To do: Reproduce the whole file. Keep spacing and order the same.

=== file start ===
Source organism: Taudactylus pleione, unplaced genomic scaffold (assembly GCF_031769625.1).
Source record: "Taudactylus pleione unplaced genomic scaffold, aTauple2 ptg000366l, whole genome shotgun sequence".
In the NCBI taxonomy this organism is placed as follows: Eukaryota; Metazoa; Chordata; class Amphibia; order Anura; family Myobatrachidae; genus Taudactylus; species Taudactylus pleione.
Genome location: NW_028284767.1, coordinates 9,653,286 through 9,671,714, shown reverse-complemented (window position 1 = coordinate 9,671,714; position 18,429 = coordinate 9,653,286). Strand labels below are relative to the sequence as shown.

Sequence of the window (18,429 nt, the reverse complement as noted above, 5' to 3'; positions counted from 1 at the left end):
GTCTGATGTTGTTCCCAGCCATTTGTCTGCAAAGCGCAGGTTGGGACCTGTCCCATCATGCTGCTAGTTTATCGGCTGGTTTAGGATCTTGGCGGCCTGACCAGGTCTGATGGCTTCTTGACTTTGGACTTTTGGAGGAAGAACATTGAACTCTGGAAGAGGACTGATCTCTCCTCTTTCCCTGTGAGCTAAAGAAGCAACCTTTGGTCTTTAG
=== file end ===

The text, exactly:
Source organism: Taudactylus pleione, unplaced genomic scaffold (assembly GCF_031769625.1).
Source record: "Taudactylus pleione unplaced genomic scaffold, aTauple2 ptg000366l, whole genome shotgun sequence".
In the NCBI taxonomy this organism is placed as follows: Eukaryota; Metazoa; Chordata; class Amphibia; order Anura; family Myobatrachidae; genus Taudactylus; species Taudactylus pleione.
Genome location: NW_028284767.1, coordinates 9,653,286 through 9,671,714, shown reverse-complemented (window position 1 = coordinate 9,671,714; position 18,429 = coordinate 9,653,286). Strand labels below are relative to the sequence as shown.

Sequence of the window (18,429 nt, the reverse complement as noted above, 5' to 3'; positions counted from 1 at the left end):
GTCTGATGTTGTTCCCAGCCATTTGTCTGCAAAGCGCAGGTTGGGACCTGTCCCATCATGCTGCTAGTTTATCGGCTGGTTTAGGATCTTGGCGGCCTGACCAGGTCTGATGGCTTCTTGACTTTGGACTTTTGGAGGAAGAACATTGAACTCTGGAAGAGGACTGATCTCTCCTCTTTCCCTGTGAGCTAAAGAAGCAACCTTTGGTCTTTAG